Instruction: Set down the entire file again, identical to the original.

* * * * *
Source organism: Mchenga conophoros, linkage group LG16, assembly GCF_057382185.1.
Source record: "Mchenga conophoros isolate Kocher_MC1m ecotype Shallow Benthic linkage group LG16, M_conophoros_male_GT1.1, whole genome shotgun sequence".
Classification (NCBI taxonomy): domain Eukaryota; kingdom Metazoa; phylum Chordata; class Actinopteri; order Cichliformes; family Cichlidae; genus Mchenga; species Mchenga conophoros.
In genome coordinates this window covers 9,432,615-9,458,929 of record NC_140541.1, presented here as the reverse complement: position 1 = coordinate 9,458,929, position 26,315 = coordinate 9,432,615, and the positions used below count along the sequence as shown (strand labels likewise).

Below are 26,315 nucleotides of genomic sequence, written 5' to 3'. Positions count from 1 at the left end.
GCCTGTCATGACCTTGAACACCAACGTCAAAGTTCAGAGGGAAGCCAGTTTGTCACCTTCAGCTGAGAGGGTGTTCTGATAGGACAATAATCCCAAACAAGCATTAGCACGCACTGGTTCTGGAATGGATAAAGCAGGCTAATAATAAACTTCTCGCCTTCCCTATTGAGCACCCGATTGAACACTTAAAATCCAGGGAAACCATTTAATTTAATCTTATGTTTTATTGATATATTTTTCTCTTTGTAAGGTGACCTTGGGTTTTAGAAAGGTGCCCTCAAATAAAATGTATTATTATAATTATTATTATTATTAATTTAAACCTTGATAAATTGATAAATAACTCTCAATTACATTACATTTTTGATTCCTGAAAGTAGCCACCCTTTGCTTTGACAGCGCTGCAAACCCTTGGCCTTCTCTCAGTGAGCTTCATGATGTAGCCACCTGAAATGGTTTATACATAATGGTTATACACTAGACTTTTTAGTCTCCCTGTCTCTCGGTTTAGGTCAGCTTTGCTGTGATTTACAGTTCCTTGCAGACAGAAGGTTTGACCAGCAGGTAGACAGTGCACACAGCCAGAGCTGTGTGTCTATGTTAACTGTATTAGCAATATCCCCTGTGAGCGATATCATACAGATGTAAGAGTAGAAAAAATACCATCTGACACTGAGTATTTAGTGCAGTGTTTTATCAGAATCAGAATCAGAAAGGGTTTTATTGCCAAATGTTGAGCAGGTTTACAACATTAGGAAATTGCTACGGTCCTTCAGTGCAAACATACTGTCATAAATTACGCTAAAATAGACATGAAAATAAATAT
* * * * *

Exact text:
Source organism: Mchenga conophoros, linkage group LG16, assembly GCF_057382185.1.
Source record: "Mchenga conophoros isolate Kocher_MC1m ecotype Shallow Benthic linkage group LG16, M_conophoros_male_GT1.1, whole genome shotgun sequence".
Classification (NCBI taxonomy): domain Eukaryota; kingdom Metazoa; phylum Chordata; class Actinopteri; order Cichliformes; family Cichlidae; genus Mchenga; species Mchenga conophoros.
In genome coordinates this window covers 9,432,615-9,458,929 of record NC_140541.1, presented here as the reverse complement: position 1 = coordinate 9,458,929, position 26,315 = coordinate 9,432,615, and the positions used below count along the sequence as shown (strand labels likewise).

Below are 26,315 nucleotides of genomic sequence, written 5' to 3'. Positions count from 1 at the left end.
GCCTGTCATGACCTTGAACACCAACGTCAAAGTTCAGAGGGAAGCCAGTTTGTCACCTTCAGCTGAGAGGGTGTTCTGATAGGACAATAATCCCAAACAAGCATTAGCACGCACTGGTTCTGGAATGGATAAAGCAGGCTAATAATAAACTTCTCGCCTTCCCTATTGAGCACCCGATTGAACACTTAAAATCCAGGGAAACCATTTAATTTAATCTTATGTTTTATTGATATATTTTTCTCTTTGTAAGGTGACCTTGGGTTTTAGAAAGGTGCCCTCAAATAAAATGTATTATTATAATTATTATTATTATTAATTTAAACCTTGATAAATTGATAAATAACTCTCAATTACATTACATTTTTGATTCCTGAAAGTAGCCACCCTTTGCTTTGACAGCGCTGCAAACCCTTGGCCTTCTCTCAGTGAGCTTCATGATGTAGCCACCTGAAATGGTTTATACATAATGGTTATACACTAGACTTTTTAGTCTCCCTGTCTCTCGGTTTAGGTCAGCTTTGCTGTGATTTACAGTTCCTTGCAGACAGAAGGTTTGACCAGCAGGTAGACAGTGCACACAGCCAGAGCTGTGTGTCTATGTTAACTGTATTAGCAATATCCCCTGTGAGCGATATCATACAGATGTAAGAGTAGAAAAAATACCATCTGACACTGAGTATTTAGTGCAGTGTTTTATCAGAATCAGAATCAGAAAGGGTTTTATTGCCAAATGTTGAGCAGGTTTACAACATTAGGAAATTGCTACGGTCCTTCAGTGCAAACATACTGTCATAAATTACGCTAAAATAGACATGAAAATAAATAT